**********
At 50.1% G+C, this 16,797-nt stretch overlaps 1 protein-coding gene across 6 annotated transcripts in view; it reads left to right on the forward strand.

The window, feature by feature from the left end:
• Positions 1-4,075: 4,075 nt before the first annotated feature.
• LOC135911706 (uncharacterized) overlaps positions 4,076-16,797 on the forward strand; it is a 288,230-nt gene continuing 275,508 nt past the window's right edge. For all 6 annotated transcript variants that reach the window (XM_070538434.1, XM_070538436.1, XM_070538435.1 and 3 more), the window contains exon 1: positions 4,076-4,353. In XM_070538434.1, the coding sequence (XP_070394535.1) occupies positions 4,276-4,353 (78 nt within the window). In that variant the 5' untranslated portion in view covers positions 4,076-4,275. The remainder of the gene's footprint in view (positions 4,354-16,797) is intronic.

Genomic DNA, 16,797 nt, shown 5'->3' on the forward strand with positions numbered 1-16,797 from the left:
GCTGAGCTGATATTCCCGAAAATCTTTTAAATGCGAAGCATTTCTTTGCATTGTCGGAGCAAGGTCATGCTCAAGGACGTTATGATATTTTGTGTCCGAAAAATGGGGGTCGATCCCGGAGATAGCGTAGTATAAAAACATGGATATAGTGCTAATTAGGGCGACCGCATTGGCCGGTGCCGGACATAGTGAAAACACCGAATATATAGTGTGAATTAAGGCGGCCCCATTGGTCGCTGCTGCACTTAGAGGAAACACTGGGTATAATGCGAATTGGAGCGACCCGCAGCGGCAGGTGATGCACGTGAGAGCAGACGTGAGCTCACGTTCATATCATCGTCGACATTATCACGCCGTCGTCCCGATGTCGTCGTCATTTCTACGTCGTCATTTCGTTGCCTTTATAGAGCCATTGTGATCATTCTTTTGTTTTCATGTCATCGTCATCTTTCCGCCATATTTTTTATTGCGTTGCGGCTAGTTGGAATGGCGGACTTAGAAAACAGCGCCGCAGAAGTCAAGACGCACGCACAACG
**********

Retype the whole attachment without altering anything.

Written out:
At 50.1% G+C, this 16,797-nt stretch overlaps 1 protein-coding gene across 6 annotated transcripts in view; it reads left to right on the forward strand.

The window, feature by feature from the left end:
• Positions 1-4,075: 4,075 nt before the first annotated feature.
• LOC135911706 (uncharacterized) overlaps positions 4,076-16,797 on the forward strand; it is a 288,230-nt gene continuing 275,508 nt past the window's right edge. For all 6 annotated transcript variants that reach the window (XM_070538434.1, XM_070538436.1, XM_070538435.1 and 3 more), the window contains exon 1: positions 4,076-4,353. In XM_070538434.1, the coding sequence (XP_070394535.1) occupies positions 4,276-4,353 (78 nt within the window). In that variant the 5' untranslated portion in view covers positions 4,076-4,275. The remainder of the gene's footprint in view (positions 4,354-16,797) is intronic.

Genomic DNA, 16,797 nt, shown 5'->3' on the forward strand with positions numbered 1-16,797 from the left:
GCTGAGCTGATATTCCCGAAAATCTTTTAAATGCGAAGCATTTCTTTGCATTGTCGGAGCAAGGTCATGCTCAAGGACGTTATGATATTTTGTGTCCGAAAAATGGGGGTCGATCCCGGAGATAGCGTAGTATAAAAACATGGATATAGTGCTAATTAGGGCGACCGCATTGGCCGGTGCCGGACATAGTGAAAACACCGAATATATAGTGTGAATTAAGGCGGCCCCATTGGTCGCTGCTGCACTTAGAGGAAACACTGGGTATAATGCGAATTGGAGCGACCCGCAGCGGCAGGTGATGCACGTGAGAGCAGACGTGAGCTCACGTTCATATCATCGTCGACATTATCACGCCGTCGTCCCGATGTCGTCGTCATTTCTACGTCGTCATTTCGTTGCCTTTATAGAGCCATTGTGATCATTCTTTTGTTTTCATGTCATCGTCATCTTTCCGCCATATTTTTTATTGCGTTGCGGCTAGTTGGAATGGCGGACTTAGAAAACAGCGCCGCAGAAGTCAAGACGCACGCACAACG